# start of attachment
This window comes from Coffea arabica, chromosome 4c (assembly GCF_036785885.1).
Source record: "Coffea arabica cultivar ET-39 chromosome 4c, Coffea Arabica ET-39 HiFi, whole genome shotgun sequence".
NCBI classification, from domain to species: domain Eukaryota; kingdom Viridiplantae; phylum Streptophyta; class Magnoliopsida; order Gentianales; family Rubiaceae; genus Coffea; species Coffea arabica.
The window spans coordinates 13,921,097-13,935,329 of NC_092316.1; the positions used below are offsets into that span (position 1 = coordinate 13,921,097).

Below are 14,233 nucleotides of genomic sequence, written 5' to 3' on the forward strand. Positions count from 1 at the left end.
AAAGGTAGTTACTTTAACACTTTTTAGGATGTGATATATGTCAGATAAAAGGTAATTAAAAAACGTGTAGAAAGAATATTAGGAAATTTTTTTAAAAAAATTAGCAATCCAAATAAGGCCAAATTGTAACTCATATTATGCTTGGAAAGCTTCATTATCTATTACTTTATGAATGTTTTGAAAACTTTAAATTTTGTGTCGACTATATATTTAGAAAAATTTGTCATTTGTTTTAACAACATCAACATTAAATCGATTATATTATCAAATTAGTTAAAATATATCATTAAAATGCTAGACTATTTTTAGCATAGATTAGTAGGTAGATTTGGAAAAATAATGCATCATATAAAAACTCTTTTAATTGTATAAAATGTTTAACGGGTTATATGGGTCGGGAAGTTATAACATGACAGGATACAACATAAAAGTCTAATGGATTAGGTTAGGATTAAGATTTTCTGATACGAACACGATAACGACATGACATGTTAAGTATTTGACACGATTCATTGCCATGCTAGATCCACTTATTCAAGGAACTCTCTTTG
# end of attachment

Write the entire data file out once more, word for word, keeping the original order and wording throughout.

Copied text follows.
This window comes from Coffea arabica, chromosome 4c (assembly GCF_036785885.1).
Source record: "Coffea arabica cultivar ET-39 chromosome 4c, Coffea Arabica ET-39 HiFi, whole genome shotgun sequence".
NCBI classification, from domain to species: domain Eukaryota; kingdom Viridiplantae; phylum Streptophyta; class Magnoliopsida; order Gentianales; family Rubiaceae; genus Coffea; species Coffea arabica.
The window spans coordinates 13,921,097-13,935,329 of NC_092316.1; the positions used below are offsets into that span (position 1 = coordinate 13,921,097).

Below are 14,233 nucleotides of genomic sequence, written 5' to 3' on the forward strand. Positions count from 1 at the left end.
AAAGGTAGTTACTTTAACACTTTTTAGGATGTGATATATGTCAGATAAAAGGTAATTAAAAAACGTGTAGAAAGAATATTAGGAAATTTTTTTAAAAAAATTAGCAATCCAAATAAGGCCAAATTGTAACTCATATTATGCTTGGAAAGCTTCATTATCTATTACTTTATGAATGTTTTGAAAACTTTAAATTTTGTGTCGACTATATATTTAGAAAAATTTGTCATTTGTTTTAACAACATCAACATTAAATCGATTATATTATCAAATTAGTTAAAATATATCATTAAAATGCTAGACTATTTTTAGCATAGATTAGTAGGTAGATTTGGAAAAATAATGCATCATATAAAAACTCTTTTAATTGTATAAAATGTTTAACGGGTTATATGGGTCGGGAAGTTATAACATGACAGGATACAACATAAAAGTCTAATGGATTAGGTTAGGATTAAGATTTTCTGATACGAACACGATAACGACATGACATGTTAAGTATTTGACACGATTCATTGCCATGCTAGATCCACTTATTCAAGGAACTCTCTTTG